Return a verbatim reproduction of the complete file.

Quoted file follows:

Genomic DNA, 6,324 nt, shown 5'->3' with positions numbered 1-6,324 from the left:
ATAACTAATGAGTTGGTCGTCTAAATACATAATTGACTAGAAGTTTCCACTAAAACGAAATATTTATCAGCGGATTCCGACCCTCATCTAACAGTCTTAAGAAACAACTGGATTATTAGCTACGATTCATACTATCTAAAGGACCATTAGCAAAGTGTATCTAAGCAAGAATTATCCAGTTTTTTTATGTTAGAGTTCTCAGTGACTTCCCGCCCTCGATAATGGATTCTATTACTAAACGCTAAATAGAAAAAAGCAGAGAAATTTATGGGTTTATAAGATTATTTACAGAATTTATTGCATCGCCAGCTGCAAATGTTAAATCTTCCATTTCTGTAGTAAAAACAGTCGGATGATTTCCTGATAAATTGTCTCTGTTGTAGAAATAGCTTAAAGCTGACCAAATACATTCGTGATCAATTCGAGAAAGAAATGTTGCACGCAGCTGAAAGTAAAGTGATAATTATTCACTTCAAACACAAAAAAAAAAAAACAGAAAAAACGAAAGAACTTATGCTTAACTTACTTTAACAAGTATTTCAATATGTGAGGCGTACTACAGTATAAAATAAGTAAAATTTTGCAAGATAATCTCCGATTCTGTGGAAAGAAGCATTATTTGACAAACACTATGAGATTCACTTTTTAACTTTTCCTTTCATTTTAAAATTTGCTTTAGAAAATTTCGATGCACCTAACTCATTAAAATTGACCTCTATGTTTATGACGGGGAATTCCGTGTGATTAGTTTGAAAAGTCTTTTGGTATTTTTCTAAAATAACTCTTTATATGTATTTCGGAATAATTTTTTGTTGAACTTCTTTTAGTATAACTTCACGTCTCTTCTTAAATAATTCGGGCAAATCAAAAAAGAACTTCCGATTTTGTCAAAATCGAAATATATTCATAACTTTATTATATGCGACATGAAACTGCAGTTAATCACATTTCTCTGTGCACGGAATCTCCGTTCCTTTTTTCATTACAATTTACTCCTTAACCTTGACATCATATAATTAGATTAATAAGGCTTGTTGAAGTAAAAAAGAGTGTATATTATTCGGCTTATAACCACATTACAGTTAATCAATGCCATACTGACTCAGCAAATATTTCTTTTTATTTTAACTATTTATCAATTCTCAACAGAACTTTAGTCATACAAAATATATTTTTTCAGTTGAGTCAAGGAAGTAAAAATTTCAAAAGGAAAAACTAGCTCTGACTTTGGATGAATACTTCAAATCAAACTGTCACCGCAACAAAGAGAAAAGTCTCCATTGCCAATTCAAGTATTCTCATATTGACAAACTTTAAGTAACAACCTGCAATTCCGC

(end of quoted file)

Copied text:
Genomic DNA, 6,324 nt, shown 5'->3' with positions numbered 1-6,324 from the left:
ATAACTAATGAGTTGGTCGTCTAAATACATAATTGACTAGAAGTTTCCACTAAAACGAAATATTTATCAGCGGATTCCGACCCTCATCTAACAGTCTTAAGAAACAACTGGATTATTAGCTACGATTCATACTATCTAAAGGACCATTAGCAAAGTGTATCTAAGCAAGAATTATCCAGTTTTTTTATGTTAGAGTTCTCAGTGACTTCCCGCCCTCGATAATGGATTCTATTACTAAACGCTAAATAGAAAAAAGCAGAGAAATTTATGGGTTTATAAGATTATTTACAGAATTTATTGCATCGCCAGCTGCAAATGTTAAATCTTCCATTTCTGTAGTAAAAACAGTCGGATGATTTCCTGATAAATTGTCTCTGTTGTAGAAATAGCTTAAAGCTGACCAAATACATTCGTGATCAATTCGAGAAAGAAATGTTGCACGCAGCTGAAAGTAAAGTGATAATTATTCACTTCAAACACAAAAAAAAAAAAACAGAAAAAACGAAAGAACTTATGCTTAACTTACTTTAACAAGTATTTCAATATGTGAGGCGTACTACAGTATAAAATAAGTAAAATTTTGCAAGATAATCTCCGATTCTGTGGAAAGAAGCATTATTTGACAAACACTATGAGATTCACTTTTTAACTTTTCCTTTCATTTTAAAATTTGCTTTAGAAAATTTCGATGCACCTAACTCATTAAAATTGACCTCTATGTTTATGACGGGGAATTCCGTGTGATTAGTTTGAAAAGTCTTTTGGTATTTTTCTAAAATAACTCTTTATATGTATTTCGGAATAATTTTTTGTTGAACTTCTTTTAGTATAACTTCACGTCTCTTCTTAAATAATTCGGGCAAATCAAAAAAGAACTTCCGATTTTGTCAAAATCGAAATATATTCATAACTTTATTATATGCGACATGAAACTGCAGTTAATCACATTTCTCTGTGCACGGAATCTCCGTTCCTTTTTTCATTACAATTTACTCCTTAACCTTGACATCATATAATTAGATTAATAAGGCTTGTTGAAGTAAAAAAGAGTGTATATTATTCGGCTTATAACCACATTACAGTTAATCAATGCCATACTGACTCAGCAAATATTTCTTTTTATTTTAACTATTTATCAATTCTCAACAGAACTTTAGTCATACAAAATATATTTTTTCAGTTGAGTCAAGGAAGTAAAAATTTCAAAAGGAAAAACTAGCTCTGACTTTGGATGAATACTTCAAATCAAACTGTCACCGCAACAAAGAGAAAAGTCTCCATTGCCAATTCAAGTATTCTCATATTGACAAACTTTAAGTAACAACCTGCAATTCCGC